ERASED – Episode 6

This week’s ERASED wasn’t a highlight, but it was still a strong episode, and perhaps most importantly it was the series’ most thematically cohesive episode yet. ERASED has been a show that more often than not rides wholly on execution to carry its general thriller narrative, but this episode connected Airi’s past to Satoru’s current circumstances and the overall climate of fear pervading this show, making a compellingly uncertain case for trust in the face of danger. In spite of being another outsourced one, this episode also worked well enough aesthetically – the red eyes remain a bit much, as I talk about in my review, but otherwise there was a solid sense of understated menace running through most of these scenes. ERASED is holding strong.

You can check out my full review over at ANN, or my notes below!


Oh right, this absurd backstory for her father

“Why couldn’t I believe him back then?”

“I realized that believing in people was my strong point”

Airi in the burning building

The manager arrives to help. Still gotta believe in people a little, right?

The villain really has become a “villain.” Killing the mother is understandable – killing all even vaguely associated characters is over the top

And so we possibly meet red-eyes dude

Ah, it’s the TV guy from the past. Who also is given red eyes, because we want to be sure he’s evil? What other purpose could the red-eyes device serve? To demonstrate people who aren’t trusted?

Ah, this was the number on his mother’s note

“Thinking it’s your fault after the fact is pointless”

His mom apparently did find out who did it

The TV guy brings up Kayo

Now the version of reality he lives in involved the shed incident

“He’s a crafty son of a bitch”

Following Airi now

More nice angled shots to create a sense of either claustrophobia or being watched, along with the music returning to the nice percussion-heavy stuff from before

So he tried to kill Airi because he figured she’d seen his face

The killer possibly killed Hiromi to throw people off the scent, since they’d assume the killer wouldn’t knowingly kill a boy

The TV man meets with Airi’s mother, the icon of what losing trust represents. “I believe in you, Airi”

And Airi basically sets herself up to be kidnapped again

“Getting Airi involved will only make it worse for her.” It’s true. Airi is a liability

Satoru taking the Yuuki role to some kids

“What’s an adult doing here at this time of day?” A society that has lost public trust, that has lost a sense of camaraderie and overall concern for your neighbor

“I’m glad you trust me”

Airi mentions a “Nishizono” who the manager has seen before, a city councilman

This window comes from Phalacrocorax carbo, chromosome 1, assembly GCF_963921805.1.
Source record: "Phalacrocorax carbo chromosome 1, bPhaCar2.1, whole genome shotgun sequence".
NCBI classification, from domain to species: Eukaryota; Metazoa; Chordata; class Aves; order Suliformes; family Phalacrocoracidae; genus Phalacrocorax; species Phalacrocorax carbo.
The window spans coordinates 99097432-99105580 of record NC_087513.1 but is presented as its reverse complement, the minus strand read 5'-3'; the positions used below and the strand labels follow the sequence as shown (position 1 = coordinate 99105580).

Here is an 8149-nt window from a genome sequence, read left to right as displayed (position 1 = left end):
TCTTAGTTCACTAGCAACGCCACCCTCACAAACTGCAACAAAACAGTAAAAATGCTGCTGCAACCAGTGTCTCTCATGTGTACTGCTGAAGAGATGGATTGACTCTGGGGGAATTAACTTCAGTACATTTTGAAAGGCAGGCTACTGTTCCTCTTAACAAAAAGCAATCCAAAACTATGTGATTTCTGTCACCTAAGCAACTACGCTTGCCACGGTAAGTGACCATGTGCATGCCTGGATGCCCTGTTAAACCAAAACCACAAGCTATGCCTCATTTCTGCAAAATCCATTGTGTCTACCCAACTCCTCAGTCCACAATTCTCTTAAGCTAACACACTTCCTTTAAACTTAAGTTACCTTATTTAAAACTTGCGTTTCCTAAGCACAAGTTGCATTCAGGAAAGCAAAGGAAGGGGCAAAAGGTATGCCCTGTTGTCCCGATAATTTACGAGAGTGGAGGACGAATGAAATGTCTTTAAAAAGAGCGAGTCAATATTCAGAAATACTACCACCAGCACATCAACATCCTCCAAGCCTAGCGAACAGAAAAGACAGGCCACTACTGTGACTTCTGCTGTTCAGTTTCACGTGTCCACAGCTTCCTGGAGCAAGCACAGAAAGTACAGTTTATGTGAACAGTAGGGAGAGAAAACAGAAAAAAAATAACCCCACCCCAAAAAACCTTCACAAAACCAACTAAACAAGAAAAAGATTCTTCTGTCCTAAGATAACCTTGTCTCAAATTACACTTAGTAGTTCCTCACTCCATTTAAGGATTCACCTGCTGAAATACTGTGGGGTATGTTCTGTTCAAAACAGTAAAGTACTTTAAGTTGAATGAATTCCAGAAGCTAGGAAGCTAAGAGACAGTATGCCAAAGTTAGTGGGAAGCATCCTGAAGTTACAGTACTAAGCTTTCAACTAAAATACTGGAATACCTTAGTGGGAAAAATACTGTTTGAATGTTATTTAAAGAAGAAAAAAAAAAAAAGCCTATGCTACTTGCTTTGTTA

A story about a grim reaper who makes a scheduling mistake and kills a child, whose attempts to fix the situation only make things worse

“The stuff about other people is just the grim reaper’s subjective impression.”

And Satoru gets captured

“What would a hero say at a time like this?”

“Isn’t it hard fighting all on your own?”

“Thank you, Airi. I’m glad I trusted you.” In spite of the ultimate results, being happy about trust

Oh no redeyes!

3 thoughts on “ERASED – Episode 6

  1. I honestly thought you’d point out more scenes where they oversell the thriller aspects. I think it’s a given now, but some of the execution could have been better – like the part where Airi’s mother places her hand on Airi while she’s in the hospital’s convenience store. There was a disjunct in the music and the actual sense of surprise. Other than that, there were other weird compositional hiccups, like the use of text-over bubbles for the documents Satoru was reading from the computer. It seemed lazy and out-of-place for the tone of the show.

    Even the act of calling up the TV reporter guy seemed out-of-sync. Even if you can imply it, there was no graceful temporal flow of events from “I just pulled a girl out of a burning building” to “hey, let’s call this number in my pocket”.

    Otherwise, I like what you mentioned about modern day ideas of “trust” and how Satoru sees himself in Yuuki’s shoes. In a society that is underscored by anonymity and its accompanying sense of distrust (as a form of protection), the type of trust that is asked for by Satoru is a heavy one. Airi’s trust in him, and his trust in her, felt genuine and sorrowful at the same time.

    • “I honestly thought you’d point out more scenes where they oversell the thriller aspects.” – I was actually expecting him to do the same! Though I still enjoyed it, I thought the most recent episode was actually even more over-the-top with its melodrama than the preceding “sad scream” episode that drew Bob’s criticism previously. I’m suspicious that we should just expect more of it at this point – the author wants pained cries and protagonists dragging female allies from burning buildings. These have begun to feel more like willful stylistic choices than mistakes.

  2. The one thing about the story that I still trip on is the whole impetus for the modern era stuff. The killer is totally freaking out over the situation for no really clear reason. Killing Satoru’s mother has forced the killer to target Airi (and in a totally splashy way), and now things are spiraling well out of their control.

    (With Satoru in custody the killer has lost cover for any further actions against Airi and others, and there are enough people outside Satoru who are working on the issue to cause the killer serious problems. The killer doesn’t necessarily know this for sure, but if they’ve survived so far they must know that haste breeds mistakes and mistakes are deadly.)

    Yeah, I know, it’s more about the atmosphere, but it irritates me when the atmosphere has a tinge of artificiality instead of being solid.

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